If you’re read my previous post, the one about not stealing beer glasses, then likely you’ll also know that Sam Calagione and Ken Grossman and a few others have come up with a new glass designed, they say, for the drinking of IPA. And certain people, including my good friend Mr. Lew Bryson, have reacted rather badly to it.
“Jesus H. Christ,” Lew railed on his Facebook page, “More prescriptive bullshit about how we’re supposed to drink our beer.” That little post garnered, at last count, 76 “likes” and 83 comments in two days, the majority of which were in agreement. One commenter even went so far as to maintain that “(s)tuff like this is ruining the experience of enjoying the beer itself, I believe.”
Me, I’m of two minds. As anyone who regularly or even occasionally reads these missives will know, I’m a great proponent of glassware, but more on the side of aesthetics than function. I hate the “shaker” pint glass because I think it’s ugly and presents the beer poorly – any beer, from IPA to Trappist ale to mass-produced lager. I like the glasses I keep sequestered in a dedicated cabinet because they look good and thus enhance my beer-drinking – or cocktail sipping or wine supping or spirits enjoying – experience. In my occasional role as hospitality industry consultant, I advise against the shaker because I feel its use is a false economy and ultimately detrimental to beer sales.
Whether the shaker makes the beer inside taste inferior to, say, a chalice or a nonic pint or Lew’s favourite Willi Becher, I do not know. I should probably do some research into it, but how does one objectively analyze flavour out of glassware without at least laying one’s hand upon the glass and so influencing one’s perception in some small fashion?
(For the record, while I have not yet held the glass in question in my hand, my initial impression from the photos I have seen – like this one – is that it does not rate terribly high on the aesthetic scale. Better than the Boston Beer glass, for sure, but way below many other glasses, including pretty much every one currently residing in my cabinet.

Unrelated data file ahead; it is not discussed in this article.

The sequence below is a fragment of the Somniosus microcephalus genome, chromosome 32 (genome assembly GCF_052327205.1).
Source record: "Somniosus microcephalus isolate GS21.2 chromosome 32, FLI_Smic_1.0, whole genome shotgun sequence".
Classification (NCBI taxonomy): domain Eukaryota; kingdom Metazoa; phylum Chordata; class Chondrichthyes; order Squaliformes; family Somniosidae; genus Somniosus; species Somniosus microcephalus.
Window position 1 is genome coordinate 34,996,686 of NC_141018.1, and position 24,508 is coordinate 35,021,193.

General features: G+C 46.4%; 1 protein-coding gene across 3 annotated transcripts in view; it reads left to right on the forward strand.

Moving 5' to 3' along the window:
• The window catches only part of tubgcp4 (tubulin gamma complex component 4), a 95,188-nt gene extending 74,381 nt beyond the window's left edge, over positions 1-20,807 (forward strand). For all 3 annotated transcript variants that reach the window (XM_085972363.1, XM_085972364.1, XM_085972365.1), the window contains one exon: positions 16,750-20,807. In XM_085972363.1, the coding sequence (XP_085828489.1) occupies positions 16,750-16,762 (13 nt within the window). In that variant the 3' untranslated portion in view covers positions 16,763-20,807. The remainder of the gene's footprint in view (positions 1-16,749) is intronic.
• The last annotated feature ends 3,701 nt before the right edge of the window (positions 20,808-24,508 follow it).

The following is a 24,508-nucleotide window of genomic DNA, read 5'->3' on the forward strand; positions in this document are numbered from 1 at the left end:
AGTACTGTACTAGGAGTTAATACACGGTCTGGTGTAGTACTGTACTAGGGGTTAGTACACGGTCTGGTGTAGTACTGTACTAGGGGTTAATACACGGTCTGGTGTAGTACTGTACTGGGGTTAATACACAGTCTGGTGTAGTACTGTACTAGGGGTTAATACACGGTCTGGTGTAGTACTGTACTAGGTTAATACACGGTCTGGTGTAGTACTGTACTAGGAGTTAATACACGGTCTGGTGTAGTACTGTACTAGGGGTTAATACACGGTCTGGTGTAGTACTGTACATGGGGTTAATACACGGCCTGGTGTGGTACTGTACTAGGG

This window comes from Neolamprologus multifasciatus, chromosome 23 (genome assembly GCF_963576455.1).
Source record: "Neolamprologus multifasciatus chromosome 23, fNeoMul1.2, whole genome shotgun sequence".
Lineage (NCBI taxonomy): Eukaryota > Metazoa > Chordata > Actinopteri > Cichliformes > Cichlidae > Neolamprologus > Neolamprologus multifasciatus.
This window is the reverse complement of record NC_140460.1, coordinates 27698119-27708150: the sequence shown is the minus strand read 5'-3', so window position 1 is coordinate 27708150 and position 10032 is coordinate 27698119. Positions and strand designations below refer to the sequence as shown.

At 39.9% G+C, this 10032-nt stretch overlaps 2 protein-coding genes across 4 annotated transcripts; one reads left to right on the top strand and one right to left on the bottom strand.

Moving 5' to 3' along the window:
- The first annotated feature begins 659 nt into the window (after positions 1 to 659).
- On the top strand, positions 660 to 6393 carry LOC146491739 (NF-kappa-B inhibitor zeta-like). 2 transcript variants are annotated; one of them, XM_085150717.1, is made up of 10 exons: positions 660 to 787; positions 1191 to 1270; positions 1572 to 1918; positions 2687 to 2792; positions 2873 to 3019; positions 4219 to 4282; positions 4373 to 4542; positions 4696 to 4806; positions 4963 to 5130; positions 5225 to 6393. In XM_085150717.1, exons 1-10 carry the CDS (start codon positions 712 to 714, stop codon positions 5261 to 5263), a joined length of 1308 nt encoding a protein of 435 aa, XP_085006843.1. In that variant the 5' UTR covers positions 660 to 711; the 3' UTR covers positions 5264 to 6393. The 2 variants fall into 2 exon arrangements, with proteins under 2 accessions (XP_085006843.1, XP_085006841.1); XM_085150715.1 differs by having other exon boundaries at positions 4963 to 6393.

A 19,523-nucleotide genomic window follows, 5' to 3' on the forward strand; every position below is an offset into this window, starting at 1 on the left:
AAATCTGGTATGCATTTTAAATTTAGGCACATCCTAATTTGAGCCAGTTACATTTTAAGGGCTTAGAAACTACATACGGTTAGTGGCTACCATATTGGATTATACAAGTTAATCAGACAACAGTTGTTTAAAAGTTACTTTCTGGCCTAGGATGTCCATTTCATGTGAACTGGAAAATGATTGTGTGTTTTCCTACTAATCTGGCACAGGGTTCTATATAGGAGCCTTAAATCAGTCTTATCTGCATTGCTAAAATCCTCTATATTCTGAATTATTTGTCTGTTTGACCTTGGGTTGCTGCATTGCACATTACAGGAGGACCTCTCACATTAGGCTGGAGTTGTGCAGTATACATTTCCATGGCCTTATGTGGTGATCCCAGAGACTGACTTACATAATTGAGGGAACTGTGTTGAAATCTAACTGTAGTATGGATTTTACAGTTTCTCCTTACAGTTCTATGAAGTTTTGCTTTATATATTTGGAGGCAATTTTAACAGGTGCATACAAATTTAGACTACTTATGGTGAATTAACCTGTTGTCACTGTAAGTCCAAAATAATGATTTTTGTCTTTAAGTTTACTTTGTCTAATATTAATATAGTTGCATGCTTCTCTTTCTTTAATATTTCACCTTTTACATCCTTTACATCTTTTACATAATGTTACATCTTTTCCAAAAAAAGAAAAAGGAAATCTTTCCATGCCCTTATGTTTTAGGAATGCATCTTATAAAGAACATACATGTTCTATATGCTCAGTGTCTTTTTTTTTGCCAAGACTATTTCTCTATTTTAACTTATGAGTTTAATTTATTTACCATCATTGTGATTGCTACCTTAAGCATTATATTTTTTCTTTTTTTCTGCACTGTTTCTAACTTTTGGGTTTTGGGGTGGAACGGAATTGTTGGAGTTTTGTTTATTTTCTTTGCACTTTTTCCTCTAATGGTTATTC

However, the point is that its existence is harmless. No one is forcing anyone to drink out of it, and I seriously doubt that either Sam or Ken would refuse you a 60 Minute or Torpedo should you not have one handy. They are part of a trend I’ve been noting for some time, namely the fetishizing of beer drinking, and there’s nothing wrong with that.
Does anyone need a fancy, flip-knife-style bottle opener when an ordinary church key or, in a pinch, a lighter or rolled up magazine will do the job? No. Do I need a cabinet filled with glassware, roughly two-thirds of which is devoted to beer? Definitely not. Should you feel bad because you want to serve IPA but only own pilsner and weissbier glasses? In heaven’s name, no!
Wine has been fetishized for years now – hands up everyone who owns a rabbit or rabbit-style corkscrew! – and the cocktail geeks are doing their best with that segment of drinks. And if you’re a whisky drinker, someone is trying to sell you rocks to put in your drink, for crying out loud!
Beer is no different, so enjoy it or not, as you wish. Buy the new IPA glass or ignore it, but don’t get bent so out of shape about it. It’s just a glass, not a massive conspiracy to take the joy out of beer drinking.